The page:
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Financial Security

Fraud Prevention Friday – April 16, 2021

Our parents and grandparents are unfortunately targets for scams involving other family members. The scammers prey on the idea that their precious grandchild or child may be in trouble and the only way to help is to send money like the person on the phone is asking for.  
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  The scammer will call and will speak very softly into the phone, which would explain why they sound so different to the parent or grandparent. They will say they are in trouble, need bail, or need money for some reason (this could include a vacation that ended them in jail or trapped somewhere with no money to get home). The scammer will encourage the parent/grandparent to keep the conversation a secret as to not cause more distress in this situation.  
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  Years back, the scammers would ask for gift cards or wire money to be able to get the cash quickly. Now, the scammers are more advanced and will tell the parent/grandparent that someone will come to their door to retrieve the cash money. Even when they get the money, they may still call and request more.  
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  Here is what you can tell your loved ones to make sure that they don't fall victim to these scams:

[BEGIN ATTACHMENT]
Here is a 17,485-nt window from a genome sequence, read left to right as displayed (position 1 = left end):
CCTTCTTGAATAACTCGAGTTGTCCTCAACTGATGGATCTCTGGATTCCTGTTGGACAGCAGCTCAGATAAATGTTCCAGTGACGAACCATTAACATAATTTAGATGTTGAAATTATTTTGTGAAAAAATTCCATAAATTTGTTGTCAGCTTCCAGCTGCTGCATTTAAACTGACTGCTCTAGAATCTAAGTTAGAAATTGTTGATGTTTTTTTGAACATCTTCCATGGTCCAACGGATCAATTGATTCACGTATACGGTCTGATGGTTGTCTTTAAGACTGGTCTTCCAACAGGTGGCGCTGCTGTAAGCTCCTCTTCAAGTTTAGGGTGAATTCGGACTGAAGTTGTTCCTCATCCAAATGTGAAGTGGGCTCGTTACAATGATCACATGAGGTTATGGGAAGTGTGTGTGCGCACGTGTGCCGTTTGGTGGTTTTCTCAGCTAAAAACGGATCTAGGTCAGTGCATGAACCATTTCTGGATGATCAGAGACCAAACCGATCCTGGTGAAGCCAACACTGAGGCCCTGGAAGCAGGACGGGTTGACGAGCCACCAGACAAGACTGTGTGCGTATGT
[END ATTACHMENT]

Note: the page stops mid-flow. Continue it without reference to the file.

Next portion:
• Resist the urge to act immediately. If they get this suspicious call about their child/grandchild, encourage them to give that family member a call or text to confirm the story.
  • Encourage them to NEVER give out their address or personal banking information to anyone who contacts them over the phone.
  • Let your family member know to ask you questions about these phone calls. Make sure they feel that they can talk to you about these kinds of things.
 
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  Thanks the Federal Trade Commission for providing great information and tools for how to protect people from scams.  
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  To learn more or to report a scam, visit the FTC website here. Don't open your door to grandparent scams | FTC Consumer Information  Grandparent scams in the age of Coronavirus | FTC Consumer Information Family Emergency Scams | FTC Consumer Information